Australia's Ellyse Perry, left, and teammate Jessica Cameron celebrate their win over England in the ICC Women's Twenty20 Cricket World Cup final match in Dhaka, Bangladesh, Sunday, April 6, 2014. Australia women won the match by six wickets.
Australia's Ellyse Perry, left, and teammate Jessica Cameron celebrate their win over England in the ICC Women's Twenty20 Cricket World Cup final match in Dhaka, Bangladesh, Sunday, April 6, 2014. Australia women won the match by six wickets. AP Photo - Aijaz Rahi

Ellyse Perry: a household sporting name at just 23

GLAMOUR sportswoman Ellyse Perry might be a household name, but she is also passionate about helping grassroots cricketers all over the country.

Perry, still only 23, has already achieved so much as a dual international in cricket and football.

She is a cricket world champion, and is the only woman to have represented Australia at a senior World Cup in two different sports.

Growing up with a bat and ball in her hand, and receiving a stack of support along the way, has only made her desire to help out young cricketers a strong one.

That's why she is an ambassador for the Commonwealth Bank's Grants for Grassroots program, which awards 90 cricket clubs with a cash grant of $1000, and equipment.

She spoke to APN Sports Reporter Josh Spasaro …

The Commonwealth Bank Cricket Club grants scheme that you are an ambassador for - how happy are you to be a face for it?

It's a wonderful initiative from my point of view.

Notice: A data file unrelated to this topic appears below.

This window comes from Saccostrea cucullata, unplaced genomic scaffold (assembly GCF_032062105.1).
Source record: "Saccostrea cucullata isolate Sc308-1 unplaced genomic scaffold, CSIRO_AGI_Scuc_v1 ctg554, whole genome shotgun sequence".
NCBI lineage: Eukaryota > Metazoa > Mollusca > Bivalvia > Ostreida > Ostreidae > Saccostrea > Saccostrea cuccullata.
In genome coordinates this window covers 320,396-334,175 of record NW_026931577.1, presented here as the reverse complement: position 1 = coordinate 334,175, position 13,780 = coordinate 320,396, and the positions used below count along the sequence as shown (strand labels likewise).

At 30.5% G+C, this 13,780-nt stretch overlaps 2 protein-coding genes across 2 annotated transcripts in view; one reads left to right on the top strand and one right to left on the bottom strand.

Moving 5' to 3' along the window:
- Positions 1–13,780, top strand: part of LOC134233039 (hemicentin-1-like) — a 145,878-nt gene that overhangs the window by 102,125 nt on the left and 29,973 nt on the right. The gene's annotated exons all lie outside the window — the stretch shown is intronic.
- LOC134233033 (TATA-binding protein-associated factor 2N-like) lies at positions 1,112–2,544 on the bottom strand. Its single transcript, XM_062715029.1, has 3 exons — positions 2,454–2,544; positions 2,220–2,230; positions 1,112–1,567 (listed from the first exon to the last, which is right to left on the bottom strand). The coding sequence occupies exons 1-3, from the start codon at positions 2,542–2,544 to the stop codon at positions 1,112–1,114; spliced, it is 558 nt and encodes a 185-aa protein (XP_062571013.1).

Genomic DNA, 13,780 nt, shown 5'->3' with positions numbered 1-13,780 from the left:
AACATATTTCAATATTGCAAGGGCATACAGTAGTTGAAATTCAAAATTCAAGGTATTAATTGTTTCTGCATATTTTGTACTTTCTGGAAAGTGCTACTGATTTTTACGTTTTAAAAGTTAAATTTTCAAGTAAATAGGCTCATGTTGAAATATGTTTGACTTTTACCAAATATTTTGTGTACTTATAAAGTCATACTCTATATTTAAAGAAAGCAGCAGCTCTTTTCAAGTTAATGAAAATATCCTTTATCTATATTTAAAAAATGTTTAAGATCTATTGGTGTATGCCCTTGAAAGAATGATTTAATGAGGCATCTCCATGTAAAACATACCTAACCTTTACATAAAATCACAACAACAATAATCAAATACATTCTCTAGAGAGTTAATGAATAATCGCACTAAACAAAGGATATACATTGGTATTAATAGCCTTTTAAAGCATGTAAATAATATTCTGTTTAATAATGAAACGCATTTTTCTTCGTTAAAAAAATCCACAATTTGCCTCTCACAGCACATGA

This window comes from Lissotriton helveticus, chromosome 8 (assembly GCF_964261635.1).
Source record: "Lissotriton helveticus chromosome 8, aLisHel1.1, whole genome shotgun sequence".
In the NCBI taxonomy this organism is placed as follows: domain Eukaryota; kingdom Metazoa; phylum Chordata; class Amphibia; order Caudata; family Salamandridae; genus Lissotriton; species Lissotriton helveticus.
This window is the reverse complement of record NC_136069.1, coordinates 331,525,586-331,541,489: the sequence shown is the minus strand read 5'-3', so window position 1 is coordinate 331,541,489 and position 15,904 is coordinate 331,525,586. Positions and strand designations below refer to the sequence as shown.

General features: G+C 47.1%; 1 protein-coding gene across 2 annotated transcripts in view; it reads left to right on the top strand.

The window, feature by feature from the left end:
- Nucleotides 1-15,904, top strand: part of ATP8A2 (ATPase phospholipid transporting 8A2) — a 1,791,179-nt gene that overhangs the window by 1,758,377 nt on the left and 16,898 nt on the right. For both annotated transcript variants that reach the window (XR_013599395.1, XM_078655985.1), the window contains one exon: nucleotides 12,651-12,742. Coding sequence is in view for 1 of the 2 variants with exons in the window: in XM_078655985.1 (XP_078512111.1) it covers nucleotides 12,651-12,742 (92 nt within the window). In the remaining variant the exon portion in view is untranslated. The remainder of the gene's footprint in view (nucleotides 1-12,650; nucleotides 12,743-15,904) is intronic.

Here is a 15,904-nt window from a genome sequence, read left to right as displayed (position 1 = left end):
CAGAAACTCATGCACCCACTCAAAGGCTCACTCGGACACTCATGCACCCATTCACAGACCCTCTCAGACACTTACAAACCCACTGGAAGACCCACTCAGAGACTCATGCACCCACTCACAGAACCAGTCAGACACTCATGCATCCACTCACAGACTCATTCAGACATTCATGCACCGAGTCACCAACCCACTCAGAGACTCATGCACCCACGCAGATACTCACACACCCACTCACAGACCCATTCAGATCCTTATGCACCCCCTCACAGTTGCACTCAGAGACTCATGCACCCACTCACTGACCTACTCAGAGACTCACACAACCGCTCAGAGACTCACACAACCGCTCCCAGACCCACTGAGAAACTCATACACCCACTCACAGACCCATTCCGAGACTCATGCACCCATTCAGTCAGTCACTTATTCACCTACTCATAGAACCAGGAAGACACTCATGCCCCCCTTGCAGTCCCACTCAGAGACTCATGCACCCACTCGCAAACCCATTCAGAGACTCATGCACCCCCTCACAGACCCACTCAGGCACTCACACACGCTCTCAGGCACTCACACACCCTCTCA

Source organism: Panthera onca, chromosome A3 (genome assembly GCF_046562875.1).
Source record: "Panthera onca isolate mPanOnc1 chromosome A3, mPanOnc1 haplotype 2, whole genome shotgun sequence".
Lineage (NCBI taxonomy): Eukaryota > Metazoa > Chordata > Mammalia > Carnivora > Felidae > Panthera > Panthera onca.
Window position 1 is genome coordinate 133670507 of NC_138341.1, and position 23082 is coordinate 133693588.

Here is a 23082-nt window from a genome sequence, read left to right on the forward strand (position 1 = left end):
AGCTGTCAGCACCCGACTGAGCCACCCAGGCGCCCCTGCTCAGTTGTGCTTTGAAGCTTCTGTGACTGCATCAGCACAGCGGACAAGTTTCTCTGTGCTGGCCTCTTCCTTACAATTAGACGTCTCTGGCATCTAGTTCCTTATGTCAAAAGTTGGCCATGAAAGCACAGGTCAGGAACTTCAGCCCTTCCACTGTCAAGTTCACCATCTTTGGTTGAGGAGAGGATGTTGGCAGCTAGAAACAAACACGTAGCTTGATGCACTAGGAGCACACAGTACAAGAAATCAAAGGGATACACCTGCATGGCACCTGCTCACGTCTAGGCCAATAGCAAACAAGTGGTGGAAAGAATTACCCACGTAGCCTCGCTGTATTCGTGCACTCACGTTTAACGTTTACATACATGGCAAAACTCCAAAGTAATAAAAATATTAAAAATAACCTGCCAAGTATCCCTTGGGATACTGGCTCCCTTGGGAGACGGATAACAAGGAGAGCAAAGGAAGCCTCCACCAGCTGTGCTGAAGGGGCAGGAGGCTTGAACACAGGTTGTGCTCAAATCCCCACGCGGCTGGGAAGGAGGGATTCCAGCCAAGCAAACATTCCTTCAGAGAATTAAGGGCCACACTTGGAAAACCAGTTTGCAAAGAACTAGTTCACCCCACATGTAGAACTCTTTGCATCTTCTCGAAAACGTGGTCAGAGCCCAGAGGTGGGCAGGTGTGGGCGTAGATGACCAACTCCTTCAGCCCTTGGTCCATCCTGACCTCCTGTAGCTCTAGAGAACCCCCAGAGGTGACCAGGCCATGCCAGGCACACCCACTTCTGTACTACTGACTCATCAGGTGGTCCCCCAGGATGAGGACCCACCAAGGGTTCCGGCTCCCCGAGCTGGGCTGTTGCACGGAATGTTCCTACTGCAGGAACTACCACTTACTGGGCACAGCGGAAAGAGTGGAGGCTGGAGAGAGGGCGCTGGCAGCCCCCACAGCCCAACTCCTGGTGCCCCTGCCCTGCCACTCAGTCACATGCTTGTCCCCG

When I grew up playing cricket I had so much fun - it was a wonderful time of my life.

And the grants are so easy to fill out.

Are time and money the biggest threats to cricket at grassroots level nowadays?

There are a lot of competing interests for kids out there today and we live in a fast-paced world.

To play cricket is a big commitment and it does take up a lot of time.

But it's such a social game which makes it so enjoyable.

These grants can make a difference to people out there struggling to afford to play.

What has (boyfriend and Brumbies star) Matt Toomua taught you about conducting yourself as a professional athlete?

He's fantastic with the way he approaches everything calmly, and he enjoys challenges.

We are both grateful to do things we love for a living.

Sport is a big part of our lives, but it isn't everything in our relationship.

We talk about a lot of other things outside of sport, and we just try to be supportive of each other.

Watching the football World Cup recently, did you watch it and think 'I wish that was me out there in the women's version'? (Perry has not been included in the Matildas' team recently due to coach Hesterine de Reus' hard-line stance that only fulltime footballers can be picked).

From my point of view I'm still playing (for Sydney FC).

I've played in a World Cup before and I'd love to be a part of the next World Cup in Canada next year.

Hopefully, I'll be invited to play again.

What allowed you to excel across both sports while growing up?

I just really enjoyed getting outdoors from a young age.

Bats and balls were always part of my weekends, and I'm grateful that the friends I hung around at school all had similar interests.

Do you pinch yourself at everything you've achieved so far, and the fact you're still only 23?

I'm so fortunate with the opportunities I've been given. I never set out to do what I've done, but I'm very grateful for everything.
 

To apply for a CommBank Cricket Club grant including Grants for Grassroots, Super Grant and a Club Empowerment Project, please visit www.commbank.com.au/cricket

Applications close on August 15.


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